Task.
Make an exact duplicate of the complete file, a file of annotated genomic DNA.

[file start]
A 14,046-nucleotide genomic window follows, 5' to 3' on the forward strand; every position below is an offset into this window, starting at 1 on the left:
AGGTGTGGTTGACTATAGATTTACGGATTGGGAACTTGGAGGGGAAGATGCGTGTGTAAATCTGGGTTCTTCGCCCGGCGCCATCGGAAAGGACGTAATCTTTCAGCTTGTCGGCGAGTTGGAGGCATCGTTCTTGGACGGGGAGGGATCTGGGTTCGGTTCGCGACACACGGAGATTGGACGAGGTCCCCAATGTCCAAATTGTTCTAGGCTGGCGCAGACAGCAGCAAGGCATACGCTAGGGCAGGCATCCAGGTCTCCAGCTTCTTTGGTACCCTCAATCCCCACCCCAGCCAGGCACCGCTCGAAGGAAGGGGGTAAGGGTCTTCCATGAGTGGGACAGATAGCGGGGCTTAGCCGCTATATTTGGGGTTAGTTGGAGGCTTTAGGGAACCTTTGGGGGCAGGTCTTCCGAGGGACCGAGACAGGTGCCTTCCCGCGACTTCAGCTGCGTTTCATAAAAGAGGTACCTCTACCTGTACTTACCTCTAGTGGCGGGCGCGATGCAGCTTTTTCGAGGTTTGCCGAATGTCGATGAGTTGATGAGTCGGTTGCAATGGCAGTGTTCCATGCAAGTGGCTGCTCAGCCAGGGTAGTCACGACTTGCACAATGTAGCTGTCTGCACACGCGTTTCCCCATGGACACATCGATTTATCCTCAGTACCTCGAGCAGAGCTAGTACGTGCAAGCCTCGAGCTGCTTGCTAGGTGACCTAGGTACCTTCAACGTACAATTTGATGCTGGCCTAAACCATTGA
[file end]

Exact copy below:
A 14,046-nucleotide genomic window follows, 5' to 3' on the forward strand; every position below is an offset into this window, starting at 1 on the left:
AGGTGTGGTTGACTATAGATTTACGGATTGGGAACTTGGAGGGGAAGATGCGTGTGTAAATCTGGGTTCTTCGCCCGGCGCCATCGGAAAGGACGTAATCTTTCAGCTTGTCGGCGAGTTGGAGGCATCGTTCTTGGACGGGGAGGGATCTGGGTTCGGTTCGCGACACACGGAGATTGGACGAGGTCCCCAATGTCCAAATTGTTCTAGGCTGGCGCAGACAGCAGCAAGGCATACGCTAGGGCAGGCATCCAGGTCTCCAGCTTCTTTGGTACCCTCAATCCCCACCCCAGCCAGGCACCGCTCGAAGGAAGGGGGTAAGGGTCTTCCATGAGTGGGACAGATAGCGGGGCTTAGCCGCTATATTTGGGGTTAGTTGGAGGCTTTAGGGAACCTTTGGGGGCAGGTCTTCCGAGGGACCGAGACAGGTGCCTTCCCGCGACTTCAGCTGCGTTTCATAAAAGAGGTACCTCTACCTGTACTTACCTCTAGTGGCGGGCGCGATGCAGCTTTTTCGAGGTTTGCCGAATGTCGATGAGTTGATGAGTCGGTTGCAATGGCAGTGTTCCATGCAAGTGGCTGCTCAGCCAGGGTAGTCACGACTTGCACAATGTAGCTGTCTGCACACGCGTTTCCCCATGGACACATCGATTTATCCTCAGTACCTCGAGCAGAGCTAGTACGTGCAAGCCTCGAGCTGCTTGCTAGGTGACCTAGGTACCTTCAACGTACAATTTGATGCTGGCCTAAACCATTGA